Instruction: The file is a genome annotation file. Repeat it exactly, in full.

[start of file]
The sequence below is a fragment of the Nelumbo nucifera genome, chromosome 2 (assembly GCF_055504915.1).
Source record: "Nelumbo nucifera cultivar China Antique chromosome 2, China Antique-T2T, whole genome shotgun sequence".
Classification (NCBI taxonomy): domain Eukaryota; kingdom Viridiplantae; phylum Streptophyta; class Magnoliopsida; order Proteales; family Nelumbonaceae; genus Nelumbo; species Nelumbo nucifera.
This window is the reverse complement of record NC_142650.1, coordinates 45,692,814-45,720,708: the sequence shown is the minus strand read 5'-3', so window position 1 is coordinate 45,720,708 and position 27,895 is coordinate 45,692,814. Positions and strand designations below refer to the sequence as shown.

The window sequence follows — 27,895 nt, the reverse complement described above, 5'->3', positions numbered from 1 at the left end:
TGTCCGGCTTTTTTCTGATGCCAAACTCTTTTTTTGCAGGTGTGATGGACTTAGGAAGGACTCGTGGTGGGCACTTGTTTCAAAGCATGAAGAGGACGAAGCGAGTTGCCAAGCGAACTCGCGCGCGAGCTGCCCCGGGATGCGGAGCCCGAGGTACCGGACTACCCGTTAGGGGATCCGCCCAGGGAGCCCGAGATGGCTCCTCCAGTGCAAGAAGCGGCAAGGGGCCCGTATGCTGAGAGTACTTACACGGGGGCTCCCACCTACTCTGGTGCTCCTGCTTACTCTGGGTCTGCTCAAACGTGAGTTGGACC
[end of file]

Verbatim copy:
The sequence below is a fragment of the Nelumbo nucifera genome, chromosome 2 (assembly GCF_055504915.1).
Source record: "Nelumbo nucifera cultivar China Antique chromosome 2, China Antique-T2T, whole genome shotgun sequence".
Classification (NCBI taxonomy): domain Eukaryota; kingdom Viridiplantae; phylum Streptophyta; class Magnoliopsida; order Proteales; family Nelumbonaceae; genus Nelumbo; species Nelumbo nucifera.
This window is the reverse complement of record NC_142650.1, coordinates 45,692,814-45,720,708: the sequence shown is the minus strand read 5'-3', so window position 1 is coordinate 45,720,708 and position 27,895 is coordinate 45,692,814. Positions and strand designations below refer to the sequence as shown.

The window sequence follows — 27,895 nt, the reverse complement described above, 5'->3', positions numbered from 1 at the left end:
TGTCCGGCTTTTTTCTGATGCCAAACTCTTTTTTTGCAGGTGTGATGGACTTAGGAAGGACTCGTGGTGGGCACTTGTTTCAAAGCATGAAGAGGACGAAGCGAGTTGCCAAGCGAACTCGCGCGCGAGCTGCCCCGGGATGCGGAGCCCGAGGTACCGGACTACCCGTTAGGGGATCCGCCCAGGGAGCCCGAGATGGCTCCTCCAGTGCAAGAAGCGGCAAGGGGCCCGTATGCTGAGAGTACTTACACGGGGGCTCCCACCTACTCTGGTGCTCCTGCTTACTCTGGGTCTGCTCAAACGTGAGTTGGACC